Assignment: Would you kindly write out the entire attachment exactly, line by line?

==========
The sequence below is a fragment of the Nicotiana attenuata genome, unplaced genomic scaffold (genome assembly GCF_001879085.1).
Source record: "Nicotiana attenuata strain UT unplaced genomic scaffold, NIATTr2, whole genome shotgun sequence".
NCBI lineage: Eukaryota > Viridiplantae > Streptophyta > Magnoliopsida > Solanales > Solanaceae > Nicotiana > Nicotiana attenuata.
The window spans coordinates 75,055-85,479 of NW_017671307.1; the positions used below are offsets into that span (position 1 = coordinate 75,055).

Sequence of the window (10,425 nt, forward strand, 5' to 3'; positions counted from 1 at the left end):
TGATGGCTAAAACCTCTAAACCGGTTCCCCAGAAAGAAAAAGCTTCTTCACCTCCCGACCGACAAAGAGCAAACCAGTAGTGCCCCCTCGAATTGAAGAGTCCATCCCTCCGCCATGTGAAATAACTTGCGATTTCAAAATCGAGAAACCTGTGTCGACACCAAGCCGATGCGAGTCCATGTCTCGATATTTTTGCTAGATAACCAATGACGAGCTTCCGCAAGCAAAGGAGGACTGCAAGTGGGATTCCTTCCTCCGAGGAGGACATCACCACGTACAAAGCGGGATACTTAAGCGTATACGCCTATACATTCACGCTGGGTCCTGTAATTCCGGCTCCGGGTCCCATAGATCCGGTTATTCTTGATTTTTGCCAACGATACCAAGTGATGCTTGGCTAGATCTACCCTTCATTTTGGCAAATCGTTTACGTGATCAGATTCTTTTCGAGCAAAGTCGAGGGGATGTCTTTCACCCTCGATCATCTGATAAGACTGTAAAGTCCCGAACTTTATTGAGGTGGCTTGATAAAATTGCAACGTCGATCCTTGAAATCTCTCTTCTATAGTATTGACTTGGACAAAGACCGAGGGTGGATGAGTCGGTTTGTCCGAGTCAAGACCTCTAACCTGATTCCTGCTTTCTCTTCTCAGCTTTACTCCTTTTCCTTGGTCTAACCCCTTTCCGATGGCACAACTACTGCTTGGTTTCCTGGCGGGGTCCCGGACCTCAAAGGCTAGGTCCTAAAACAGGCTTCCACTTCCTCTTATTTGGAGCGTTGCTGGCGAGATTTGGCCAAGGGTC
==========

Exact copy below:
The sequence below is a fragment of the Nicotiana attenuata genome, unplaced genomic scaffold (genome assembly GCF_001879085.1).
Source record: "Nicotiana attenuata strain UT unplaced genomic scaffold, NIATTr2, whole genome shotgun sequence".
NCBI lineage: Eukaryota > Viridiplantae > Streptophyta > Magnoliopsida > Solanales > Solanaceae > Nicotiana > Nicotiana attenuata.
The window spans coordinates 75,055-85,479 of NW_017671307.1; the positions used below are offsets into that span (position 1 = coordinate 75,055).

Sequence of the window (10,425 nt, forward strand, 5' to 3'; positions counted from 1 at the left end):
TGATGGCTAAAACCTCTAAACCGGTTCCCCAGAAAGAAAAAGCTTCTTCACCTCCCGACCGACAAAGAGCAAACCAGTAGTGCCCCCTCGAATTGAAGAGTCCATCCCTCCGCCATGTGAAATAACTTGCGATTTCAAAATCGAGAAACCTGTGTCGACACCAAGCCGATGCGAGTCCATGTCTCGATATTTTTGCTAGATAACCAATGACGAGCTTCCGCAAGCAAAGGAGGACTGCAAGTGGGATTCCTTCCTCCGAGGAGGACATCACCACGTACAAAGCGGGATACTTAAGCGTATACGCCTATACATTCACGCTGGGTCCTGTAATTCCGGCTCCGGGTCCCATAGATCCGGTTATTCTTGATTTTTGCCAACGATACCAAGTGATGCTTGGCTAGATCTACCCTTCATTTTGGCAAATCGTTTACGTGATCAGATTCTTTTCGAGCAAAGTCGAGGGGATGTCTTTCACCCTCGATCATCTGATAAGACTGTAAAGTCCCGAACTTTATTGAGGTGGCTTGATAAAATTGCAACGTCGATCCTTGAAATCTCTCTTCTATAGTATTGACTTGGACAAAGACCGAGGGTGGATGAGTCGGTTTGTCCGAGTCAAGACCTCTAACCTGATTCCTGCTTTCTCTTCTCAGCTTTACTCCTTTTCCTTGGTCTAACCCCTTTCCGATGGCACAACTACTGCTTGGTTTCCTGGCGGGGTCCCGGACCTCAAAGGCTAGGTCCTAAAACAGGCTTCCACTTCCTCTTATTTGGAGCGTTGCTGGCGAGATTTGGCCAAGGGTC